The National Security Agency has chosen the first four universities it will accredit to teach cyber ops programs.
The universities winning the designation Centers of Academic Excellence in Cyber Operations" are Dakota State University, the Naval Postgraduate School, Northeastern University, and the University of Tulsa.
Twenty universities have applied to partner with the federal agency, which said it started the program with an eye toward building a larger reservoir of professionals to support its work in conducting cyber-intelligence operations against adversaries. The interdisciplinary curriculum will include coursework in computer science, computer engineering, and electrical engineering. Some participants will also be invited to NSA seminars.
But this is not the equivalent of spy school. NSA said in a statement that the participating students and faculty members would not participate in U.S. government intelligence activities. Still, government officials have long bemoaned what they see as a pressing need to step up the number -- and talent -- of people it can choose to staff its myriad cyber espionage posts.
Last month, the NSA, pitting students from different military academies against each other to test their skills.
One of the instructors participating in that event, Air Force Capt. Michael Henson, told CNET that we are often told that the younger generations are much more capable with computers and being connected in general. What he tends to find, however, is that while many students are very adept at sending e-mail, and using social-networking sites and so on, they don't tend to have a grasp on what's happening "under the hood."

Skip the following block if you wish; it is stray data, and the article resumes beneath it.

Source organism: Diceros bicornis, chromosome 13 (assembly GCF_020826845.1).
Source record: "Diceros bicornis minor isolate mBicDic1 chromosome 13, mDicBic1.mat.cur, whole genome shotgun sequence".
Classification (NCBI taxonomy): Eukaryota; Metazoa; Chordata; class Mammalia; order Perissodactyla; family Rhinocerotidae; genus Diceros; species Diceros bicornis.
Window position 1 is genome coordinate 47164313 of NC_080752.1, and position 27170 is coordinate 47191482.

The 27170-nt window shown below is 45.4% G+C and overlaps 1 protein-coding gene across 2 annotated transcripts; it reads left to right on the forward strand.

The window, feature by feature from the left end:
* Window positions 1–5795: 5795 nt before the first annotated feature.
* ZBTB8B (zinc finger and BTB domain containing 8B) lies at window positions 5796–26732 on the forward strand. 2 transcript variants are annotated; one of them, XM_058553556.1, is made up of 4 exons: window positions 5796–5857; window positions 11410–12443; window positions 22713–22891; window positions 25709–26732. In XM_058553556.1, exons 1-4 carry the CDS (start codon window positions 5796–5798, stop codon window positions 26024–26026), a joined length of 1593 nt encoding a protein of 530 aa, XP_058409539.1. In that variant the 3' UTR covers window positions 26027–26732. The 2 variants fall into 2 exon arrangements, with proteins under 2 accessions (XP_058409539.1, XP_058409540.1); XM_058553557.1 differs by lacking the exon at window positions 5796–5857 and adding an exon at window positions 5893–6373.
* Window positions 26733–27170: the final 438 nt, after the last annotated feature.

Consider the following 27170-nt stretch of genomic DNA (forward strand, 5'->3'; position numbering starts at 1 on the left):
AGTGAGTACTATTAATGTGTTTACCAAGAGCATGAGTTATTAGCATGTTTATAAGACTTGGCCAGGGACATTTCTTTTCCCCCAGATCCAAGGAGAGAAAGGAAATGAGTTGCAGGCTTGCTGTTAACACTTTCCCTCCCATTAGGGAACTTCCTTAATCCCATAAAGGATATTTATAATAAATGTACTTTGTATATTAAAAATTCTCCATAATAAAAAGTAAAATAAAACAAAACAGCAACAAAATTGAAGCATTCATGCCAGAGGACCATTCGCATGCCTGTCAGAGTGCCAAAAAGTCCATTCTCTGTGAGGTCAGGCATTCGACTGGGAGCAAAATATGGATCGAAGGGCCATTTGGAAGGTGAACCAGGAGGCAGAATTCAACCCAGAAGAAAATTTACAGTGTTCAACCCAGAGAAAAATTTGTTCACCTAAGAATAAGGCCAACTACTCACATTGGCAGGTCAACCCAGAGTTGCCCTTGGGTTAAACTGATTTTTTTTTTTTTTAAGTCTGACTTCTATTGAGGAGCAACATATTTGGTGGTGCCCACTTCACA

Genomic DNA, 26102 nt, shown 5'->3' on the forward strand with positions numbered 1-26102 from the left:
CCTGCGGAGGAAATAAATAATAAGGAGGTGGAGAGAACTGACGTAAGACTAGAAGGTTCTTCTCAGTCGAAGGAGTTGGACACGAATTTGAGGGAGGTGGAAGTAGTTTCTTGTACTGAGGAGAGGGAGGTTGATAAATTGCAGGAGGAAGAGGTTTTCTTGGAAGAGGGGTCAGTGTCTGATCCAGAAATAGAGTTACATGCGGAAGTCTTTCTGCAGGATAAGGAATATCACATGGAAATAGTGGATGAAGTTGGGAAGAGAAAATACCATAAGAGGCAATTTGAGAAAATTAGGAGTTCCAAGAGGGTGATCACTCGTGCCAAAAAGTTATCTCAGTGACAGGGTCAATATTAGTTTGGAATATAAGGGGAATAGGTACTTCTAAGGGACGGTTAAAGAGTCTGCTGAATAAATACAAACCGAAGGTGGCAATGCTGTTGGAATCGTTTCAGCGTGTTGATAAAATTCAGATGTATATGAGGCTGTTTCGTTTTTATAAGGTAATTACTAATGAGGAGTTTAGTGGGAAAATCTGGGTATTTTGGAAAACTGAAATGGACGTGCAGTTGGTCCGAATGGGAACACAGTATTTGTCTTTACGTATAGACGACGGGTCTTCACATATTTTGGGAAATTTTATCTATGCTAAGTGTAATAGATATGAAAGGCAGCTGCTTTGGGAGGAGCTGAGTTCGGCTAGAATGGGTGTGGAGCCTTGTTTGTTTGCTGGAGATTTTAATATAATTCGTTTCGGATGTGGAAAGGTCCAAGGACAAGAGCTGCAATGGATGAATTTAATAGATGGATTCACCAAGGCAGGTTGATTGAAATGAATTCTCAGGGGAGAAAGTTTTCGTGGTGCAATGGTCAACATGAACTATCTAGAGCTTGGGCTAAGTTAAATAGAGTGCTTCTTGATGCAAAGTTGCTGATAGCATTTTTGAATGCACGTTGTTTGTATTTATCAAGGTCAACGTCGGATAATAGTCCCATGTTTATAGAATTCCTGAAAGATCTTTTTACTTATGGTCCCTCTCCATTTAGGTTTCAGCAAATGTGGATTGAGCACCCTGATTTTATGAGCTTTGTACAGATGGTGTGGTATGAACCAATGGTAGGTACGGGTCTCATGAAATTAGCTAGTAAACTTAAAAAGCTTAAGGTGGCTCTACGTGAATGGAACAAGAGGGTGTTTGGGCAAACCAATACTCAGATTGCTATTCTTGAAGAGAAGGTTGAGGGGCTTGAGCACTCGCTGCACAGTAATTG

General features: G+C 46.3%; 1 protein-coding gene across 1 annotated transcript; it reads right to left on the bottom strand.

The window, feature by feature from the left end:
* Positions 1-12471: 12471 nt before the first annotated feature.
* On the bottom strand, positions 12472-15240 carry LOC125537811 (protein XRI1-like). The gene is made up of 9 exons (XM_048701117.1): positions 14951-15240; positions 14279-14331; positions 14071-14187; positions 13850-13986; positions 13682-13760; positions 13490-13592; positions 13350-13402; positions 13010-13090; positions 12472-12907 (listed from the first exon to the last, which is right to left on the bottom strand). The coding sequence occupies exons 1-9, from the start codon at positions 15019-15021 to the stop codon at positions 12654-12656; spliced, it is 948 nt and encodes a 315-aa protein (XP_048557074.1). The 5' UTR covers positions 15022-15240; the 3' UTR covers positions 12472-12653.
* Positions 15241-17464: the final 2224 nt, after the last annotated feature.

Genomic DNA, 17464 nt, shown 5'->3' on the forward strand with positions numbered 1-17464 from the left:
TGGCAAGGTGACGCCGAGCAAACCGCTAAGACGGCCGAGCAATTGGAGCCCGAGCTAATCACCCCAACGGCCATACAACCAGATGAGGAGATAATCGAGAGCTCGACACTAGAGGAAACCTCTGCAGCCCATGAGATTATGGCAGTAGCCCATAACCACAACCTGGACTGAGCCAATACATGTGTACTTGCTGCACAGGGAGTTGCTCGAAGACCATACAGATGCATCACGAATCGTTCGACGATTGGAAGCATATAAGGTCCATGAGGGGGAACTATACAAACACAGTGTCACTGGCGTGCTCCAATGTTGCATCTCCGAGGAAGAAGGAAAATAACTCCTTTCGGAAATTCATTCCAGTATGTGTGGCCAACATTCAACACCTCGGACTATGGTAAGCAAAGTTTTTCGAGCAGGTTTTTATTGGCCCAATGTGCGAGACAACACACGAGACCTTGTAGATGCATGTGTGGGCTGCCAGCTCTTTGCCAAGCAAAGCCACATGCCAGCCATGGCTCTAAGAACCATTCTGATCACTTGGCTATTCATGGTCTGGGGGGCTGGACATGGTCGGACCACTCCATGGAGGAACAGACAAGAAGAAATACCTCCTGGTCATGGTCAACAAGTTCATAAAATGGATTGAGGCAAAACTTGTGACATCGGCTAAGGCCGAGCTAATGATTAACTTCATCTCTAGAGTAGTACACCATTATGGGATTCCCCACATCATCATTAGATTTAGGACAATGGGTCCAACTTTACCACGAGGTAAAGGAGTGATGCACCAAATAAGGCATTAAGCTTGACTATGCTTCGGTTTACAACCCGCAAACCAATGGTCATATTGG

That comment echoed similar statements from military and intelligence professionals on the challenge of staffing up with qualified personnel. Indeed, speaking with Reuters, Neal Ziring, the technical director at the NSA's Information Assurance Directorate, acknowledged the current dearth of high-quality cyber operators.
"We're trying to create more of these, and yes, they have to know some of the things that hackers know. They have to know a lot of other things, too, which is why you really want a good university to create these people for you," he told Reuters. /p>